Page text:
Indiana SB 518 Provides that every surety for the release on bail of a person who executes a bail bond by depositing cash or securities in an amount not less than 10% of the bail must be: (1) an insurer represented by a bail agent; or (2) a person who is at least 18 years of age, a United States citizen, a resident of Indiana, related to the person for whom release on bail is sought within the third degree of affinity, and the owner of real or tangible personal property in Indiana with a net asset value that is acceptable to the authority approving the bond. Provides that, for purposes of the Indiana bail law, a cause is determined when: (1) a judgment of conviction or acquittal is entered; (2) judgment is withheld; or (3) the defendant has been ordered or admitted to a diversion program. Requires a court to waive a late surrender fee assessed against a bail agent or surety, or extend the period for payment beyond the statutorily permitted period, or both, if: (1) a written request is filed with the court and the prosecutor; and (2) the surety or bail agent provides evidence satisfactory to the court that diligent efforts were made to locate the defendant. Specifies that 40% of the late surrender fees collected under the Indiana bail law must be deposited in the police pension trust fund, 40% must be deposited in the county extradition fund, and the remaining 20% must be deposited in the county supplemental public defender services fund. Provides that if the combination of requirements a court imposes on a defendant to admit the defendant to bail includes the requirement that the defendant execute a bail bond with sufficient solvent sureties, the amount of the bail bond must be at least 50% of the total amount of the bail. Provides that if a person charged with a felony under IC 35-42 (offenses against the person) is admitted to bail, the person: (1) shall be admitted to bail by executing a bail bond with sufficient solvent sureties, depositing cash or securities in an amount equal to the bail, executing a bond secured by certain real estate, or posting a real estate bond; and (2) may not be admitted to bail under the statute that allows admission to bail by executing a bail bond by depositing cash or securities in an amount not less than 10% of the bail.

Kansas HB 2259 Requires magistrates to articulate certain findings when setting amounts of appearance bonds. Requires magistrates articulate the documentation that demonstrates the qualifications to allow a person to make a cash deposit for 10.0 percent of the bond. Provides if the magistrate does not have a factual basis for each of the qualifications, then the magistrate may not permit the bond deposit. Limits limit the conditions under which courts may determine that a person who has been charged with a crime may be released on the person’s own recognizance.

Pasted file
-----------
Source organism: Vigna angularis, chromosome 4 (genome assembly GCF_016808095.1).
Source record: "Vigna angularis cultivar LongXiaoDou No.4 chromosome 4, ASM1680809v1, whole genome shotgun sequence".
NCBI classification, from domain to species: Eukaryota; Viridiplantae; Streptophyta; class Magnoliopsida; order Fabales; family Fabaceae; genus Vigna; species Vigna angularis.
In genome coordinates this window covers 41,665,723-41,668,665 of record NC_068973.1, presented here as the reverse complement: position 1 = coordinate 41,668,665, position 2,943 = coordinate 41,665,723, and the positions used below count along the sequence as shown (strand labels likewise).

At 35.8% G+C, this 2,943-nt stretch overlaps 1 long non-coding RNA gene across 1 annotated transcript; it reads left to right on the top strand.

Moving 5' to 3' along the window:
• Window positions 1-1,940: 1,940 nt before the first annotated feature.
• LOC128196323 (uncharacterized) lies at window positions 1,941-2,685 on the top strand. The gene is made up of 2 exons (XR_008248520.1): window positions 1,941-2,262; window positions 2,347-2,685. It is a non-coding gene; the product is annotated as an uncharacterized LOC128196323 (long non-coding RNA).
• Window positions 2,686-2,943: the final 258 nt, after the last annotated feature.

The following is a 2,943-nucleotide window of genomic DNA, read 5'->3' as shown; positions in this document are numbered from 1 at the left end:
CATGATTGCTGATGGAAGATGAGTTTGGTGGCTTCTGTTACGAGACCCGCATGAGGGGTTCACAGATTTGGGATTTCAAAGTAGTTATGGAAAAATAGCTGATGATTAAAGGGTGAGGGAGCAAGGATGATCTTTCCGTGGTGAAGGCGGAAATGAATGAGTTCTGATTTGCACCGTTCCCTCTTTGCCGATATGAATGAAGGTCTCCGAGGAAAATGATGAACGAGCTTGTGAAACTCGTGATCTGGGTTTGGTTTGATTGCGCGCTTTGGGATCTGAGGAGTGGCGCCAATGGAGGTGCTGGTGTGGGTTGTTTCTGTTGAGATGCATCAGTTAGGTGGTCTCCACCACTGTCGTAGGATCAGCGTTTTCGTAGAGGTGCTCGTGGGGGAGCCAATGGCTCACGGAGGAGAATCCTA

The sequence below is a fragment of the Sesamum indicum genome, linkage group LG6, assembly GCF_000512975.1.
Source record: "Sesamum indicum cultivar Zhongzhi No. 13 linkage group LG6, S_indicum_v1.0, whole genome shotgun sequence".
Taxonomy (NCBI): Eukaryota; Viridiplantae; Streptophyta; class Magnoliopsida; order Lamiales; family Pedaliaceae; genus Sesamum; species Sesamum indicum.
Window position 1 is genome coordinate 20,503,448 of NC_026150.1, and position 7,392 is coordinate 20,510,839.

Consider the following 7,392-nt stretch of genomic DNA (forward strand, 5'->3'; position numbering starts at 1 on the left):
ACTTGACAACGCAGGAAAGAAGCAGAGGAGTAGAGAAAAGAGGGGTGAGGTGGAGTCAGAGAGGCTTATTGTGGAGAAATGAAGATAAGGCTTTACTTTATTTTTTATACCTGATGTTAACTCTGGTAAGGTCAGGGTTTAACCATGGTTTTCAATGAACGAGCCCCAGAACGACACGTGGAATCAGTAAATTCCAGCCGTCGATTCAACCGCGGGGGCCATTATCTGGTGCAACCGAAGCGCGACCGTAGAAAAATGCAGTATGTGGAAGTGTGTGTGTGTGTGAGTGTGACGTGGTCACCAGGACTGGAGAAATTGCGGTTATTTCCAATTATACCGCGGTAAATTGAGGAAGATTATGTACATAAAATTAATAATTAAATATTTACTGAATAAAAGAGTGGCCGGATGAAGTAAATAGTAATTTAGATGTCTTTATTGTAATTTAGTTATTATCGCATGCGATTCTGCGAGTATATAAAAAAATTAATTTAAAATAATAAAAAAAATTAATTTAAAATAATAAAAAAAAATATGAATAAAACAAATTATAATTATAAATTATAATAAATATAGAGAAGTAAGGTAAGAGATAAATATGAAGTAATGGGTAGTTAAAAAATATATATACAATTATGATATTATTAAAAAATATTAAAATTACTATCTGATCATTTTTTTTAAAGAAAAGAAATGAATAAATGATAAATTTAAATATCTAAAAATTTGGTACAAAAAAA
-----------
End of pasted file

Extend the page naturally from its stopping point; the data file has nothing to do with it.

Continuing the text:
Minnesota HB 1502 / SB 1341 Provides anyone on e pretrial release to a county probation officer subject to unannounced searches by officer.

Missouri HB 159 Specifies that any person charged with a bailable nonviolent offense who does not post bail prior to his or her appearance before a judge may be placed on house arrest.



Ohio House approves increase for mandatory judiciary retirement: If 70 is the new 65, is 75 the new 70?

A tip from a Gavel to Gavel reader.

A recent news article suggested that, with respect to retirement, “70 is the new 65.” For judicial retirement, however, Ohio’s House is joining several other states in considering if 75 is the new 70.

For at least the last three years the Ohio legislature has grappled with proposals to increase or eliminate the state’s constitutional mandatory judicial retirement age of 70.

No person shall be elected or appointed to any judicial office if on or before the day when he shall assume the office and enter upon the discharge of its duties he shall have attained the age of seventy years.

An outright removal (HJR 16 of 2010) went nowhere, as did a Senate effort (SJR 10 of 2010) to increase the retirement age from 70 to 75. HJR 9 of 2009, also a 70-to-75 increase, fared better, making it out of the House Judiciary Committee at almost the last minute in December 2010, but it died when the legislature adjourned.

Picking up where that effort left off, HJR 1 of 2011 passed the House on April 12. The change in age could have a big impact in the Buckeye State: The Ohio Supreme Court says nearly 40 percent of judges in Ohio are age 60 or older. (hat tip, WKSU).

Arizona came close to increasing its age from 70 to 75 in 2010 (SCR 1040) but despite approval by the full Senate it died on the House floor. Similarly, Alabama’s HB 573 of 2010 made it through House but died on the Senate floor.

In 2011, Alabama’s bill is back, this time as senate constitutional amendment (SB 26) while New Jersey has a 70-to-75 constitutional amendment/statute combo pending (ACR 70 and AB 611).